If you are in a position of leadership and your boss informs you that you will be working with an executive coach, that’s excellent news.

If your company hires an executive coach to work with you, it means they have tremendous faith in you.

The fact that your organization would bring in such a coach indicates that they have immense faith in you and believe your promise as a leader is great. You are, in other words, a Yo Yo Ma or a Renee Fleming in your organization, and you are well worth investing in.

The initial meeting with your executive coach can be a bit nerve-wracking, but if you go in prepared about what to expect, you can expect it to go well and to establish a great foundation for the personal and professional growth you’re about to experience. You can expect your coach to have prepared extensively for your first meeting because it’s the ideal time to clarify expectations, ground rules, and the tone of the executive coaching relationship.

Building Rapport: Expect Your Coach to Be Prepared Too

You can expect your coach to have learned something about you from having researched your professional accomplishments. If you have been in the public eye – either locally or nationally – you should expect your coach to have read up on you in the media. Expect your coach to view you as an equal partner, not as a pupil in need of correction. Expect them to know your name and demonstrate good professional etiquette.

One critically important component of an initial meeting with your executive coach should be a discussion of confidentiality. Your coach may be obligated to share some information with, for example, the HR department that is paying for your coaching. However, you should expect confidentiality so you can build a strong coaching relationship. If your coach doesn’t bring this up, you should.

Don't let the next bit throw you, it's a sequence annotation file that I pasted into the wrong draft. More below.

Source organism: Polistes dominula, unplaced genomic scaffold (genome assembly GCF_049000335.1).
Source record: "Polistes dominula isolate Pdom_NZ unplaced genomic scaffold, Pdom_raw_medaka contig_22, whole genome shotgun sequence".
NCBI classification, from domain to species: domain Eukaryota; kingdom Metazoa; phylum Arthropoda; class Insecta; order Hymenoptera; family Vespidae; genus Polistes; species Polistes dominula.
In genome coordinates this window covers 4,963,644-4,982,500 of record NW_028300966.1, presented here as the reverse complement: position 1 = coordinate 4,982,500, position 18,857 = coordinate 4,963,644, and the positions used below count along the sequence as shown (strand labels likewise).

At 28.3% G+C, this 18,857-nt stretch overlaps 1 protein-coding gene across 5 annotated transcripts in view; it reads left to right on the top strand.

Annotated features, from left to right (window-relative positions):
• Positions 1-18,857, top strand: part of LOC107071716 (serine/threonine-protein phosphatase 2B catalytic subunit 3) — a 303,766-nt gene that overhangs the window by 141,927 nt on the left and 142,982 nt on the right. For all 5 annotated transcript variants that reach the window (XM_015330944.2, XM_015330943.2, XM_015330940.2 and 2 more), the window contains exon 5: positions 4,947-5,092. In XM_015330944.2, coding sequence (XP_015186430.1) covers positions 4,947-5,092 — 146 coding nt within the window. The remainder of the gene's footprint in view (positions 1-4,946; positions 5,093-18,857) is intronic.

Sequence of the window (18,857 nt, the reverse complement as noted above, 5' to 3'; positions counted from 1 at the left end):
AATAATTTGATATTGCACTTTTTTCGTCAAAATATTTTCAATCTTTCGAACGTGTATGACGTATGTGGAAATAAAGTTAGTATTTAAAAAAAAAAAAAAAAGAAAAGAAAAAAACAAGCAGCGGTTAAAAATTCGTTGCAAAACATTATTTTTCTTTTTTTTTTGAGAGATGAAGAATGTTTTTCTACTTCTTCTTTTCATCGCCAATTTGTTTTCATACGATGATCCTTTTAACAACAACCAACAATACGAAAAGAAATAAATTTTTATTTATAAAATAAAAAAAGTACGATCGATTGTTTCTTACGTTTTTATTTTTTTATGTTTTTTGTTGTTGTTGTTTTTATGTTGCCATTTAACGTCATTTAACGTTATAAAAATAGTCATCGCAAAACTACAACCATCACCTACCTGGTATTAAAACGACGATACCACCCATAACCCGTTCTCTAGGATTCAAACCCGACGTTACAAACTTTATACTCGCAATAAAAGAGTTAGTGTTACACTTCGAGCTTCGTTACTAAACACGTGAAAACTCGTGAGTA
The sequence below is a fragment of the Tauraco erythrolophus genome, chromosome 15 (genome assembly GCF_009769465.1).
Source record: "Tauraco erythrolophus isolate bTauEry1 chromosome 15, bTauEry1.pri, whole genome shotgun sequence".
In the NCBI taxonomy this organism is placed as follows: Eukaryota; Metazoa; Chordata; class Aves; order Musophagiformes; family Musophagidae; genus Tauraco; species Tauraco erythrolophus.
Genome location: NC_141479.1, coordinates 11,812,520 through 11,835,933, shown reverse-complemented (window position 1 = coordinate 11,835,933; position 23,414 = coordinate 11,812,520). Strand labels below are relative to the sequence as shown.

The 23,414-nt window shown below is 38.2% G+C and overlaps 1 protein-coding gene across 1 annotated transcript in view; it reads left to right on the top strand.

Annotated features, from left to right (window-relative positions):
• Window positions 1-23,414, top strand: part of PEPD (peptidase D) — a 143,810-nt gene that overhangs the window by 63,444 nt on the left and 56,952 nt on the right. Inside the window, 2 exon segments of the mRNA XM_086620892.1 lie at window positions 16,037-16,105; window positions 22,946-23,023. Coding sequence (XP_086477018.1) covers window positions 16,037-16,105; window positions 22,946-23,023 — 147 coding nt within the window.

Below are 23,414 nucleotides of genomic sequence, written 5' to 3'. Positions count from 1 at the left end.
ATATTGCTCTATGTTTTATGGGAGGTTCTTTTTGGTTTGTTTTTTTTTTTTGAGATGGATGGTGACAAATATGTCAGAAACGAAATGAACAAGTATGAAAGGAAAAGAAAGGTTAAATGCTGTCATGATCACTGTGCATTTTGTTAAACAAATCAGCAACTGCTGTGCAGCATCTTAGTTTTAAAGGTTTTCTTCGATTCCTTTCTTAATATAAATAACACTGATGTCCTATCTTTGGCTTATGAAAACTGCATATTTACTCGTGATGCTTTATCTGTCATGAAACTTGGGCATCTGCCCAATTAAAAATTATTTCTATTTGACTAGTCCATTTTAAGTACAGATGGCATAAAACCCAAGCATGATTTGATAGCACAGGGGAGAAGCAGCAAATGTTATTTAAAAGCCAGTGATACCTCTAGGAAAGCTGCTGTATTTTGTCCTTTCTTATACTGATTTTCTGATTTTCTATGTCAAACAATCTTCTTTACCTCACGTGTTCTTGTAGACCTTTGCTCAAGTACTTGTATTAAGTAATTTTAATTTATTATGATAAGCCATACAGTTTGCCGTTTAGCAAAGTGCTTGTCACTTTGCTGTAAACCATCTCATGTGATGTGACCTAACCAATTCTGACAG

Be Open-Minded and Willing to Discuss Your Goals

You may be somewhat skeptical about having a coach, but if you go into the process honest and with an open mind, you can expect outstanding results. Be ready to discuss your professional (and to some extent, personal) goals. If you are having difficulty defining or articulating your goals, say so. Part of executive coaching is the defining of goals, and honesty and forthrightness will help both of you in this task.

For your initial meeting, be open-minded and expect the same from your coach.

Open-mindedness is also important because you may feel like your coach isn’t right for you. This may be the case in very rare situations, but the coach-client relationship is more about complementarity than about finding a coach who is just like you. In fact, the slight friction that results from working with a coach who is different from you is often the very thing that helps you examine yourself, your performance and your goals more objectively.

The Reason for Those Survey and Assessment Tools

There is a good chance that your initial meeting with your executive coach will involve completing various personal and professional surveys, inventories, and questionnaires. The best coaches are extensively trained in administering, scoring, and interpreting these tools so they can help you define your goals, recognize your strengths, and discover skills gaps. Take these tools seriously, particularly if they are given by an experienced, reputable coach with a long track record. Checking all those “strongly agree” and “strongly disagree” boxes may seem dull or trivial, but in aggregate, the assessment tools benefit both you and your coach.

You should expect your executive coach to have prepared as much as you have for your first meeting. Any coach worth their salt knows that clients are far from interchangeable, and that the coaching experience will be significantly different from one client to the next. Expect your coach to give their best, and commit yourself to giving your best, and you can count on your first meeting to be the start of a productive working relationship that will make you a more effective leader.

Whether or not your organization offers executive coaching, it’s up to you to make the most of your position as a leader so you can make a difference today and leave a lasting, positive legacy.

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